Among the first titles published at Timber Press, and with more than 150,000 copies in print, Japanese Maples is a classic. Japanese maples are unlike any other tree. They boast a remarkable diversity of color, form, and texture. As a result of hundreds of years of careful breeding, they take the center stage in any garden they are found. In the last decade, the number of Japanese maple cultivars available to gardeners has doubled and there is a pressing need for an up-to-date reference. This new fourth edition offers detailed descriptions of over 150 new introductions, updates to plant menclature, and new insights into established favorites. Gardeners will relish the practical advice that puts successful cultivation within everyone's grasp. Accurate identification is made simple with over 600 easy-to-follow descriptions and 500 color photographs.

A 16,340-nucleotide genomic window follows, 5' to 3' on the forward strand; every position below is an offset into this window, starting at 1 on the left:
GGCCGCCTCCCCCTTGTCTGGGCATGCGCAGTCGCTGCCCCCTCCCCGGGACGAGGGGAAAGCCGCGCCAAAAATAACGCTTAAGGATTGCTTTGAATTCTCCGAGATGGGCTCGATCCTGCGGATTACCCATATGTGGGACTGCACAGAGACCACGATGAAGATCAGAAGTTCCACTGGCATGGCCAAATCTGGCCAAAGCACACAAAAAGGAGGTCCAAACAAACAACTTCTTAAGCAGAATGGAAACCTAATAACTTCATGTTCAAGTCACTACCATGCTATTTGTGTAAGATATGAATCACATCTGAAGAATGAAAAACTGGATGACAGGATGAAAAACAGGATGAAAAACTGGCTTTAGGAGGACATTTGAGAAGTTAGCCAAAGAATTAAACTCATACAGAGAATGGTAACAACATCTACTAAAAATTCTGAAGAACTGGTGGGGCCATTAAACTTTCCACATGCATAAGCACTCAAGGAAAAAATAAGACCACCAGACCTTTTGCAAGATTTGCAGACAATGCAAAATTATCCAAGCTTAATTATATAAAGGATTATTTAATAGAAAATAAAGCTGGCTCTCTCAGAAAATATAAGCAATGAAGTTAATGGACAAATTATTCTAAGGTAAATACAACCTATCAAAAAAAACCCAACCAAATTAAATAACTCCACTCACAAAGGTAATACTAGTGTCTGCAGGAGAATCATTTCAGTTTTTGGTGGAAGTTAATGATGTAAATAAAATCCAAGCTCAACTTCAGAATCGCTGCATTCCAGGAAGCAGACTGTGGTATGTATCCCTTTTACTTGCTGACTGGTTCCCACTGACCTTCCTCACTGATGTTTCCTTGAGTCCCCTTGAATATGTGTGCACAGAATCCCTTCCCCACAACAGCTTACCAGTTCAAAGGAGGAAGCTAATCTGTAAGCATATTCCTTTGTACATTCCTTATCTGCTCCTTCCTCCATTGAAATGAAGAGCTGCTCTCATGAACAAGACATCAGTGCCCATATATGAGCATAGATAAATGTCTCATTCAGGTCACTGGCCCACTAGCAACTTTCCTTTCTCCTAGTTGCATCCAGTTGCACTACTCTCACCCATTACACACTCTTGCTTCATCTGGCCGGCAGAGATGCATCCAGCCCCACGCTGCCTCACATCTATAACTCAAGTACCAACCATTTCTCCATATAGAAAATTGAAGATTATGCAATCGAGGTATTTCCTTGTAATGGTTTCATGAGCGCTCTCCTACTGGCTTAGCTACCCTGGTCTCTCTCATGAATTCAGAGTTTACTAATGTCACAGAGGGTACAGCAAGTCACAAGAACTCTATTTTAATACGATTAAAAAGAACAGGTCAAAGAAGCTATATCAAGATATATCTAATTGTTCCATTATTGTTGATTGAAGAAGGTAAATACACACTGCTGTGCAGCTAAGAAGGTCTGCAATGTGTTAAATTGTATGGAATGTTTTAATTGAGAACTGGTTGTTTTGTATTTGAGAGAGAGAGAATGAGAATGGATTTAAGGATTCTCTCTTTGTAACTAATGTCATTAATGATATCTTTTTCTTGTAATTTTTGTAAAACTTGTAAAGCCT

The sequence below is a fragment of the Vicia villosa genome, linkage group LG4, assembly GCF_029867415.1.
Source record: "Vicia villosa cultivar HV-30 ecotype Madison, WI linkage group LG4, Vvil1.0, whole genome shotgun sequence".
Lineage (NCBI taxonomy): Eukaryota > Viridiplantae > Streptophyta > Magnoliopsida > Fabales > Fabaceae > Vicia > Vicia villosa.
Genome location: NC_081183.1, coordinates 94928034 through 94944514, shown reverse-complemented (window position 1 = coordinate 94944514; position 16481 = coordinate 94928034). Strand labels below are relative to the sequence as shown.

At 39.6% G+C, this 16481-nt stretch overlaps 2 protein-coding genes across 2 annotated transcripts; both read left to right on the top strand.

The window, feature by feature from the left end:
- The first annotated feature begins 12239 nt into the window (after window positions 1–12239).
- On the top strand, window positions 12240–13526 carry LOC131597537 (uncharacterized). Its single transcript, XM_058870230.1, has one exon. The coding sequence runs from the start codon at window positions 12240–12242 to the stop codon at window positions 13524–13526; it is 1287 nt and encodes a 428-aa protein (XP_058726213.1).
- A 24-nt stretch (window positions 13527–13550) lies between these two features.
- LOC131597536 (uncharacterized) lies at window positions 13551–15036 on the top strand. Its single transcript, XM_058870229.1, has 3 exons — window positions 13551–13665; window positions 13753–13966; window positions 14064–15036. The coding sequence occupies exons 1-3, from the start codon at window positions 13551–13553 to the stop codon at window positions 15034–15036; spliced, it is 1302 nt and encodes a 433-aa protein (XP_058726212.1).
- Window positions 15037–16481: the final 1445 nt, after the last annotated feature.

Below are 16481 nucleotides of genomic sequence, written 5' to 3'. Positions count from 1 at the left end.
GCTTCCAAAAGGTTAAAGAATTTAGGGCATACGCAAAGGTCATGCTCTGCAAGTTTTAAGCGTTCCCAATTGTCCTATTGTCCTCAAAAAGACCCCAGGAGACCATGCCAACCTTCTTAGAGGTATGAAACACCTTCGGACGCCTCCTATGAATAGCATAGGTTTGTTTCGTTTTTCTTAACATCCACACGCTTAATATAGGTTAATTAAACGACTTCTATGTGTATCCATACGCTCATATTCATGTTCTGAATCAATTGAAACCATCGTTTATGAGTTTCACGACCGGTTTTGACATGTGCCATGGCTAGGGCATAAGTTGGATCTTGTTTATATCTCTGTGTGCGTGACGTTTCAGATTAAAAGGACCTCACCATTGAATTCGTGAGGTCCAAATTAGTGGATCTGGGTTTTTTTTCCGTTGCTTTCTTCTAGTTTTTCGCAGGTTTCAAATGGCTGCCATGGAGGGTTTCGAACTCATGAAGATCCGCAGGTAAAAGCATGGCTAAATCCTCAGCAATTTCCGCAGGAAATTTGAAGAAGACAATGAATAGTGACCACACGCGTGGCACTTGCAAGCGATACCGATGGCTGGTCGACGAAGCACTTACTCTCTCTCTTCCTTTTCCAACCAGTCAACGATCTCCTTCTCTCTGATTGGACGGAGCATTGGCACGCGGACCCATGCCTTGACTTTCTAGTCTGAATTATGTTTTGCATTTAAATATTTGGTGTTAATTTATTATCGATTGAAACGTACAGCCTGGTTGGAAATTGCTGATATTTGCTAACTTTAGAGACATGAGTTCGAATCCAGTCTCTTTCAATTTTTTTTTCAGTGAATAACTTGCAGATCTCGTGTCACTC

J. D. Vertrees (1915a 1993) was an entomologist, nurseryman, and educator who collected rare and unusual maples. At one time, his 1A -acre arboretum at Maplewood Nursery in Roseburg, Oregon, had the largest collection of Japanese maples in the United States. He amassed an impressive list of awards during his lifetime, including a Citation for Horticulture Research from the American Horticultural Society, a Special Achievement Award from the Oregon Association of Nurserymen, and the 1980 Thomas Roland Gold Medal from the Massachusetts Horticultural Society. In 1997, Japanese Maples was selected by the American Horticultural Society as one of the 75 Great American Garden Books. Peter Gregory, retired manager of the world-famous Westonbirt Arboretum in Gloucestershire, England, has researched maples and other trees for more than 40 years. He began a career in tree research with the Forestry Commission Research Division and conducted various projects for more than thirty years, including provenance studies, species trials, and experiments on various plant establishment techniques, especially on difficult areas such as exposed sand dunes, mountain slopes, peat bogs, and infertile soils. For five years he managed the Royal Forests of Yardley Chase and Salcey in Northamptonshire before being appointed as manager at the world-famous Westonbirt Arboretum, one of the largest collections of trees in the temperate world-especially famous for its wonderful variety of maples of all species, ages, shapes, and sizes. He has continued his studies of maples since his retirement, becoming Chairman of the international Maple Society, which he helped found in 1990, and Editor of the Society's quarterly journal. He is recognized internationally as one of the leading authorities in all aspects of maples. Peter lives in Cirencester, England, where - besides trees - he enjoys photography, climbing, tennis, and squash.